By Anna Gray + Ryan Wilson Paulsen
Every year I find myself treating the festival as a riddle, looking for the substantive reoccurrences in the performances, exhibitions, and public conversations, hoping I guess to unlock the hidden theme. This year is no different, although I feel as if I don’t have to look as hard. Over the past few days, I have fit in The Quiet Volume, Mo Ritter’s Understanding Witches Now, (part of) The People-Portland, El Rumor del Incendio, Miriam, Lisa Radon’s re-enactment of Alex Cecchetti’s Summer is not the Prize of Winter, and Miguel Guttierez’s Heavens What Have I Done. (All of which I have critiqued, partially re-enacted, and lauded in my kitchen, late at night, for an audience of one or two. It’s really the best place for unfounded claims and making a fool of oneself.)
Throughout the experiences of TBA 2012, I have been involuntarily tying mental threads, binding the overlapping objects and gestures I see. These physical echoes double themselves into recognition through and across performances and performing objects. I have found basins of water, debris, and fragile hands. Coins tossed defiantly from green bags and plastic sacks. (Artists don’t have to make cents!) Blindness, illiteracy, and the inability to speak. Cigarettes being tossed lit or unlit. Rubble and stones and pebbles and pieces of ground, propping things up or being knocked down. Writing on the wall, sitting on the floor. Cats and rabbits and fish.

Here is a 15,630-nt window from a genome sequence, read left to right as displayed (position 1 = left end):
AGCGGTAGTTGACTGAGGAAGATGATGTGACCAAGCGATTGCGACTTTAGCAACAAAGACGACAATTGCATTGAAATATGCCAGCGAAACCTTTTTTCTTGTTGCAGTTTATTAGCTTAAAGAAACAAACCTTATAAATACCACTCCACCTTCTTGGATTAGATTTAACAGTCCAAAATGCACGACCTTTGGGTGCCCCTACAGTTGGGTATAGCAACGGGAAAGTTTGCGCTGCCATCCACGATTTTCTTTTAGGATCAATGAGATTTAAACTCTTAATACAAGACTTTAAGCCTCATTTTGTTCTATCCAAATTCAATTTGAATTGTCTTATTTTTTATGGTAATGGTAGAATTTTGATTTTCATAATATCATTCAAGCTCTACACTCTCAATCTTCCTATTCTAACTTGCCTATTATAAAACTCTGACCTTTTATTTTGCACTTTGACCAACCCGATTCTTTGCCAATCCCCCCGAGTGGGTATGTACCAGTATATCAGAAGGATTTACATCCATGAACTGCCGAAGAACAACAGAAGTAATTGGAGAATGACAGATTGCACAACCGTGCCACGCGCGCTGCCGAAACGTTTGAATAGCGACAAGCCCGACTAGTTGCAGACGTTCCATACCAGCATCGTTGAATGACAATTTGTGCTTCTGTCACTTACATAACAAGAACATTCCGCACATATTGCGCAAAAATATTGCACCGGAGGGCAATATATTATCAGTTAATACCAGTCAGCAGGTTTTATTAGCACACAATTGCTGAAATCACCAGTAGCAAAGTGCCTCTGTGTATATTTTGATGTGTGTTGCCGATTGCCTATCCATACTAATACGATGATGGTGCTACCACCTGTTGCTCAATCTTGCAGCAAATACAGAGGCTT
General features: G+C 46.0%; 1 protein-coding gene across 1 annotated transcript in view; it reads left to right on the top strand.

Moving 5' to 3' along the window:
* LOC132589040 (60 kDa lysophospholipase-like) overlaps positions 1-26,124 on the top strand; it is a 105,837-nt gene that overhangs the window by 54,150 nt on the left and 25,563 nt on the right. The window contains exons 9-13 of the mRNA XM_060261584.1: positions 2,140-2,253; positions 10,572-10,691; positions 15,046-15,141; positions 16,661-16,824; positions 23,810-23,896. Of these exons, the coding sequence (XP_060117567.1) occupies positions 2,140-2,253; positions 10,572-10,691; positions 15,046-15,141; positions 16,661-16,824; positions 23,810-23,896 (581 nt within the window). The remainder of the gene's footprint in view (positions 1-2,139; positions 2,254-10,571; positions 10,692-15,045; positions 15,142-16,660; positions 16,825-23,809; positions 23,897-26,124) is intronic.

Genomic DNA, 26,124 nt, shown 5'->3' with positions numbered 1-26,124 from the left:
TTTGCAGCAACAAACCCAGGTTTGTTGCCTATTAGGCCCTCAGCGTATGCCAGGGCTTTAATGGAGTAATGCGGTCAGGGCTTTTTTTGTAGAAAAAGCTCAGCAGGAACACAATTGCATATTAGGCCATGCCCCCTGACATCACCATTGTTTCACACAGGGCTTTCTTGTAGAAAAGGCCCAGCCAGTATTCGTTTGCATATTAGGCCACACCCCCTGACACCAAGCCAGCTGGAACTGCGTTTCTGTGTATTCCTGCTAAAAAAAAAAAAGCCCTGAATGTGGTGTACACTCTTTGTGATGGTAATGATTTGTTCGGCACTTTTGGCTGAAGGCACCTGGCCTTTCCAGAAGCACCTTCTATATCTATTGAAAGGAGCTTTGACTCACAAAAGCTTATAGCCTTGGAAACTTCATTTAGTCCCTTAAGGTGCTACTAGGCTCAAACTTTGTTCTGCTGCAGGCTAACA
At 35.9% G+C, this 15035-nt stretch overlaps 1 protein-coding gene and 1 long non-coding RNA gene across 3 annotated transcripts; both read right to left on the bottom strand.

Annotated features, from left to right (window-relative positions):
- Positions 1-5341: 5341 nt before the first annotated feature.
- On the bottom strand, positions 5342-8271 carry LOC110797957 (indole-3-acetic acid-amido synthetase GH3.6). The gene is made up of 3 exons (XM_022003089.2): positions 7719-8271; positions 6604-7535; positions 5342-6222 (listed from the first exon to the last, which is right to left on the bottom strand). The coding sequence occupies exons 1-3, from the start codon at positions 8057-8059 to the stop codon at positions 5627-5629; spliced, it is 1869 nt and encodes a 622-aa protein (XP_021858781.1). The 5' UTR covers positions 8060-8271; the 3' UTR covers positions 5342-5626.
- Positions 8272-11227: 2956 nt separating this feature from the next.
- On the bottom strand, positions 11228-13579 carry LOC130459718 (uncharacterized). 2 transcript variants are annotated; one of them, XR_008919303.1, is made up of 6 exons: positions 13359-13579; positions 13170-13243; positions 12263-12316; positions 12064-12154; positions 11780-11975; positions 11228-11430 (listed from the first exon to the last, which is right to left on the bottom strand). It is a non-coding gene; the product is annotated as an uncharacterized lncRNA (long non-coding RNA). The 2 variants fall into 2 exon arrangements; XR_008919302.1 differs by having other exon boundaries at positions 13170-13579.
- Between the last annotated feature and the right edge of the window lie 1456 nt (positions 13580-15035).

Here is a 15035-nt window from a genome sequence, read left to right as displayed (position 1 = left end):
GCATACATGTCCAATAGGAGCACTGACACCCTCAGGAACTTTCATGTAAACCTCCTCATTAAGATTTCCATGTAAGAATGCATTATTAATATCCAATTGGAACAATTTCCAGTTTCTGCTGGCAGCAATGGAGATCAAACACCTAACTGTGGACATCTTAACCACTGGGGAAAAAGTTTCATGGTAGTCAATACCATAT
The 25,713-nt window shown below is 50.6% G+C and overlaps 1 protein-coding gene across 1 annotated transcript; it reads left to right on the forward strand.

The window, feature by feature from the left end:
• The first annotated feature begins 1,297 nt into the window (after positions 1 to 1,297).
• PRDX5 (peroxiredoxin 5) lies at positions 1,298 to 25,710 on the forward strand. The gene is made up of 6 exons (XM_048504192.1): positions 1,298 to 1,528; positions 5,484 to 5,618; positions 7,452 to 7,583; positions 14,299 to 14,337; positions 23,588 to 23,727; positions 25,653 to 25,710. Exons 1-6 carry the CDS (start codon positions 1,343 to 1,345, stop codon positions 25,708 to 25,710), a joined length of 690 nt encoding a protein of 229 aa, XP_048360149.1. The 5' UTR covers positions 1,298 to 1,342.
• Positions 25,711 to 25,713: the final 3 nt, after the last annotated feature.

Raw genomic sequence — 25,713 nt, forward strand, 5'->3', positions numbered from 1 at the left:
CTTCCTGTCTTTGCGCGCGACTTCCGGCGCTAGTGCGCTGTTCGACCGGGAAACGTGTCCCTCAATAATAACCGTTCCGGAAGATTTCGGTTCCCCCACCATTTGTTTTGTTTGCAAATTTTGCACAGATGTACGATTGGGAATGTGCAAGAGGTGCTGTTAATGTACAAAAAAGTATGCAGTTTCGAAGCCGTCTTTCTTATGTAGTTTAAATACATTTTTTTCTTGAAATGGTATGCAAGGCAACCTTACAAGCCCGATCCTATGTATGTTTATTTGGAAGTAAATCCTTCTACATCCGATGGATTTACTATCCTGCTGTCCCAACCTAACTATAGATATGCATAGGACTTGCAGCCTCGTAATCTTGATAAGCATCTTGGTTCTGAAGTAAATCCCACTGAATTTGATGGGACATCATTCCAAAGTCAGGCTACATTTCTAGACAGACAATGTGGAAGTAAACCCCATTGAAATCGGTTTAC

There is no key in all of these patterns of things. Art isn’t neatly riddlic (which is good because if it was, I would walk away). But for my brain these small concretes are how I anchor and organize the larger abstracts.
Precarity is everywhere: in the struggles of the creative worker laid bare (and rainbow-clad), in the process of re-telling a story, in balancing a column of objects or a community’s political opinions. All of the work I have seen teeter-totters between easy categorical units. (Someone I talked to, reflecting on the heavy abstraction in End Things, suggested the feeling of being stranded. I think that is one way to look at it.)
We are seeing the shape of things between studio and stage, artist statement and artwork, rehearsal and performance, audience and participant, a thing and its representation. The in-between is a romantic place, a place for reinvigorating a new phenomenology and embrace of reverie. This is where new imaginaries are formed. And that is the charge we have now–to create and learn to recognize new stories, histories, and images as our own. Ones that will support a slowly redemptive future rather than a seemingly unavoidable apathy and cataclysm.
When I brought my 2 1/2-year-old son Calder to Washington High School this afternoon. We walked amidst Mo Ritter’s sculptures and video screens. He repeated the question: “What is she almost about to do?” These things are just things, but (my interpretation of his inquiry is that) he recognizes that they are somehow more than that.
“We are constantly shifting between moving the object and the object moving us.
–Please don’t touch”